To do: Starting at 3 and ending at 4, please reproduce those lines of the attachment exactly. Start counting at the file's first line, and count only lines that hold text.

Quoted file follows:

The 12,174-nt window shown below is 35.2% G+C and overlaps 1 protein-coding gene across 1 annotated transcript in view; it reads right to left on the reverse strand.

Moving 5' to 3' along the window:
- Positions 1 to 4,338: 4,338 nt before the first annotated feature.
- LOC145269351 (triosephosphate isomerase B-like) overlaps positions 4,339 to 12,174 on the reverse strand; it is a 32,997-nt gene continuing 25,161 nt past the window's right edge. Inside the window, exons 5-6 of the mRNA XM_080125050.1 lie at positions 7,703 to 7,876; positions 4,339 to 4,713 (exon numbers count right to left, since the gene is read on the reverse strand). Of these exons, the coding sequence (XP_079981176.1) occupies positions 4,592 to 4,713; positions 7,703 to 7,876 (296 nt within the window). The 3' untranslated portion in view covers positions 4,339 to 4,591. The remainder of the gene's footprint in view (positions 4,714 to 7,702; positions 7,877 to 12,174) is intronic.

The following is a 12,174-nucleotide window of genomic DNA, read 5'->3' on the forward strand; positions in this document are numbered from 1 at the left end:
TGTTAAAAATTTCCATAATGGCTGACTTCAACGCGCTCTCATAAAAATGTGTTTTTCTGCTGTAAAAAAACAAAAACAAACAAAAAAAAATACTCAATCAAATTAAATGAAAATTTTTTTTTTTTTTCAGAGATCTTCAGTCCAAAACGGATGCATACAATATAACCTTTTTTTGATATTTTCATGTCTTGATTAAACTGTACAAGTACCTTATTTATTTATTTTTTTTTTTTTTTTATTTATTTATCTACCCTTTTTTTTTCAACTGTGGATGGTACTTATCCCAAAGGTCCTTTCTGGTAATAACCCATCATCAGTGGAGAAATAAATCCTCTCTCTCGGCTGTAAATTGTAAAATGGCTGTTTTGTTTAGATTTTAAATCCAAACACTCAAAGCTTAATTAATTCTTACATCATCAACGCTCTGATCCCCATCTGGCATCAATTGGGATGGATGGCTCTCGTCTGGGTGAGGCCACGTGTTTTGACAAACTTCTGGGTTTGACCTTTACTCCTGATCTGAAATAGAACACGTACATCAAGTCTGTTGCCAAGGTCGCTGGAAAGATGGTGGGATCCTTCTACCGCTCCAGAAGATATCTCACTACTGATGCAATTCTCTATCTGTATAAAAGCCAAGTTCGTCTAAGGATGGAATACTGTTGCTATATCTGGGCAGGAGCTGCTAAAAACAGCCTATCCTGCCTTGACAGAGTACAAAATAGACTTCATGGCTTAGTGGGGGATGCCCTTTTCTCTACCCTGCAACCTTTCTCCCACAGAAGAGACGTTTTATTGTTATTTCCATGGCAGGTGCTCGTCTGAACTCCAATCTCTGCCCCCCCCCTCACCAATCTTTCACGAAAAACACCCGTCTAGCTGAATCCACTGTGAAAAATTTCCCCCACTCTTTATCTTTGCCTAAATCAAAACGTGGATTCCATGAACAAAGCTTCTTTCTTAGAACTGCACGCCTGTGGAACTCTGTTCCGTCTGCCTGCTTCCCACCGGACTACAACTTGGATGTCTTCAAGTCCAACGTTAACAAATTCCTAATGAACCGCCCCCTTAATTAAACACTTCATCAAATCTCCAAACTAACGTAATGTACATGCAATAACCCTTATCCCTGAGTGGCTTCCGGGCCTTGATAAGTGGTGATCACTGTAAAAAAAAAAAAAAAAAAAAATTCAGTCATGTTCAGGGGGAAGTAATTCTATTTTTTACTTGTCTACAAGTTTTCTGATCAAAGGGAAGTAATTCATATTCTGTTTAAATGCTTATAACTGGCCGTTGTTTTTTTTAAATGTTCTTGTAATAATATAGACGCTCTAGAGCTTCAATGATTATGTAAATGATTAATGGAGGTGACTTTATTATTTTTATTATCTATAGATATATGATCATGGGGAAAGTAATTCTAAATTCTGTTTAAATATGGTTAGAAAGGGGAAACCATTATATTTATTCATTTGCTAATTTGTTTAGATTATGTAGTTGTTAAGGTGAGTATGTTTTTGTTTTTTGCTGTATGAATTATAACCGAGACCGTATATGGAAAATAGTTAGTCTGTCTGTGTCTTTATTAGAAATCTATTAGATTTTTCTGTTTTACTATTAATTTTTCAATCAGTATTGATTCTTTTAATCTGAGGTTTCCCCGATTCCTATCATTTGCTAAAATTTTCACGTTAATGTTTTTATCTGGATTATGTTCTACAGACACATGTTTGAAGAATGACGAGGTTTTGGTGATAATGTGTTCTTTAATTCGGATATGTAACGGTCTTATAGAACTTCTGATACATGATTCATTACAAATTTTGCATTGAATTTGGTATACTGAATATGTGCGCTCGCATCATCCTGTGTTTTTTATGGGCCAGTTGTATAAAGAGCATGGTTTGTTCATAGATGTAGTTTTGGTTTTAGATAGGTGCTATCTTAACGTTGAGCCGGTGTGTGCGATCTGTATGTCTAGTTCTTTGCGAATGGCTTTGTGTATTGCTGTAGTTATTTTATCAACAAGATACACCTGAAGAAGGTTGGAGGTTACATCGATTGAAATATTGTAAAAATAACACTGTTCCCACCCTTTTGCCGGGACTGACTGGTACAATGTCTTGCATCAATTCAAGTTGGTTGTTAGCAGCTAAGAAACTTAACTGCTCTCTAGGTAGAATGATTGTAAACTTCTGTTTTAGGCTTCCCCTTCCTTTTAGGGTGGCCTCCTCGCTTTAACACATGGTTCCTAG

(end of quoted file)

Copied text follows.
- Positions 1 to 4,338: 4,338 nt before the first annotated feature.
- LOC145269351 (triosephosphate isomerase B-like) overlaps positions 4,339 to 12,174 on the reverse strand; it is a 32,997-nt gene continuing 25,161 nt past the window's right edge. Inside the window, exons 5-6 of the mRNA XM_080125050.1 lie at positions 7,703 to 7,876; positions 4,339 to 4,713 (exon numbers count right to left, since the gene is read on the reverse strand). Of these exons, the coding sequence (XP_079981176.1) occupies positions 4,592 to 4,713; positions 7,703 to 7,876 (296 nt within the window). The 3' untranslated portion in view covers positions 4,339 to 4,591. The remainder of the gene's footprint in view (positions 4,714 to 7,702; positions 7,877 to 12,174) is intronic.